High cholesterol – what are the symptoms?
High cholesterol is symptomless. You can only establish that high cholesterol is present is a blood test. At our Harley Street medical centre, our private GP’s at Medical Express Clinic in London can arrange these blood tests for you.
Ask to be tested
Ask your private doctor if it would be advisable for you to have a cholesterol test as recommendations for first screening age vary with five year re-testing.
If your test come back as being outside normal limits, your doctor might ask for more frequent testing. Your private doctor might also suggest testing more often if high cholesterol is present in your family or if there is heart disease or other risk factors such as high blood pressure, diabetes or if you smoke.
Attached to proteins, cholesterol is moved in the blood. Lipoprotein is the name given to this combination of proteins and cholesterol. You might know of different cholesterol types - based on what type of cholesterol is carried by the lipoprotein. They are:
Low-density lipoprotein (LDL). LDL, or what is often known as "bad" cholesterol will transport cholesterol particles through your body. LDL cholesterol can build up on the walls of your arteries, causing them to harden and narrow.
High-density lipoprotein (HDL). HDL. This is often called "good" cholesterol. It picks up excess cholesterol returning it to your liver.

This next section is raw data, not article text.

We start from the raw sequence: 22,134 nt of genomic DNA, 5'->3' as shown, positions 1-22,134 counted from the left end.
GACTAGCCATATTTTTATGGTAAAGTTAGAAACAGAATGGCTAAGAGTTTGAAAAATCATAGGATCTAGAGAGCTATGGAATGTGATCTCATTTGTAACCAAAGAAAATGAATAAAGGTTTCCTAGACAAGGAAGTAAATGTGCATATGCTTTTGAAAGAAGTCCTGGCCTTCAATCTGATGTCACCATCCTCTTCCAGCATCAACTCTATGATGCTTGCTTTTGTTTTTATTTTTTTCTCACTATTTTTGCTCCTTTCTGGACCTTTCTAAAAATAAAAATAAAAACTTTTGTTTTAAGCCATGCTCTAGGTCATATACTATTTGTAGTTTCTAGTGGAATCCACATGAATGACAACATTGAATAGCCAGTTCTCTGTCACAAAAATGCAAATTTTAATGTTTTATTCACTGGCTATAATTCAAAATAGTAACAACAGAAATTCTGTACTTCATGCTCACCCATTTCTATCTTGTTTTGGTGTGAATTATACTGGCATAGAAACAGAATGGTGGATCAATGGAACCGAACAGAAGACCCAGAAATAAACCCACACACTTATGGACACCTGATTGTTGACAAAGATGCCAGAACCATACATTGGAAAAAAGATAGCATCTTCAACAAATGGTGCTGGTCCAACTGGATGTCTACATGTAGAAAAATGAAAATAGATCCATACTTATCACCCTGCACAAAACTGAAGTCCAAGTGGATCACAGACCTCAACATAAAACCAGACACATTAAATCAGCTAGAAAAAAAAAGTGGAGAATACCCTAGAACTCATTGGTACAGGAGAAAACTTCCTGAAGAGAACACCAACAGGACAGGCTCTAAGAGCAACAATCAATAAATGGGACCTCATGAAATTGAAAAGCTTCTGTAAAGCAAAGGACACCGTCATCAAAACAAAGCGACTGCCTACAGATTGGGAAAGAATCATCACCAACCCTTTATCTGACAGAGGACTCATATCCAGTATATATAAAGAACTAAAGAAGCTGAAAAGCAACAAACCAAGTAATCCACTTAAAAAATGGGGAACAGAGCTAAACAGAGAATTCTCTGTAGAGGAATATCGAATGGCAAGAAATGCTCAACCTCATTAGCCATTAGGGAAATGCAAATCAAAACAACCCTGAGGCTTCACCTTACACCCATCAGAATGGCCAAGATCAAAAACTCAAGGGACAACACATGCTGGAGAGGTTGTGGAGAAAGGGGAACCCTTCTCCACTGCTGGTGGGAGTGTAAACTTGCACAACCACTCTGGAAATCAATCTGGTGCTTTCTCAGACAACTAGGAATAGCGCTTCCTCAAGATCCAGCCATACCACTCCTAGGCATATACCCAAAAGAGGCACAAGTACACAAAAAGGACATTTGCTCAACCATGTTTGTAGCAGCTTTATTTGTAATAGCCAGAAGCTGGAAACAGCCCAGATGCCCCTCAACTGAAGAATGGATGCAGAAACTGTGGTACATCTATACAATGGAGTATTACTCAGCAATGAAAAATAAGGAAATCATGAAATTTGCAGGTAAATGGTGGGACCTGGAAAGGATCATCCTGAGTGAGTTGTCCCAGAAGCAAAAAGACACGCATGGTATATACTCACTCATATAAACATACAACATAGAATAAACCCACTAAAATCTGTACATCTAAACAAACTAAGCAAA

Some things you can change — such as being inactive, overweight and not eating a healthy diet will give rise to high LDL and low HDL cholesterol levels. Factors you cannot control like genetics that may prevent cells from being efficient when LDL cholesterol is removed from your blood. Genetic makeup may also mean that you liver over produces cholesterol.
Factors that may increase high cholesterol include:
A Poor diet. Saturated fat found in animal products, as well as the trans fats found in some manufactured baked products, can raise cholesterol levels. Foods that contain high levels of cholesterol like full fat dairy products and red meat will also raise the total cholesterol count.
Overweight. A body mass index (BMI) of 30 or over is a risk factor for high cholesterol.
A Large waist measurement. A man with a waist circumference measuring 40 inches (102 cm) and above, or a woman with a waist circumference measuring 35 inches (89 cm) and above are at greater risk.
Being Sedentary. Exercise boosts “good” cholesterol (HDL), increasing the size of the particles of the LDL - "bad" cholesterol, making it less harmful.
Smoking Cigarettes. Smoking damages the walls of blood vessels, predisposing them to gathering fatty deposits. Smoking might also lower your level of HDL, or "good," cholesterol.
Diabetes. Having high blood sugar leads to lower HDL cholesterol and higher LDL cholesterol. High blood also damage the linings of arteries.
Atherosclerosis. High cholesterol can give rise to atherosclerosis when cholesterol and other deposits accumulate to a dangerous level on the walls of the arteries. When these deposits (plaques) form can reduce the flow of blood through the arteries, causing complications, like:
Pain in the chest. When the coronary arteries supplying the heart are affected, there may be chest pain (angina) and other symptoms that indicate coronary artery disease.
Cardiac Arrest. If the plaques rupture or tear, a blood clot might form. The flow of blood will be blocked or the clot may plug an artery elsewhere leading to a heart attack.
Stroke. If a clot blocks the blood flow to part of the brain, the result will be a stroke.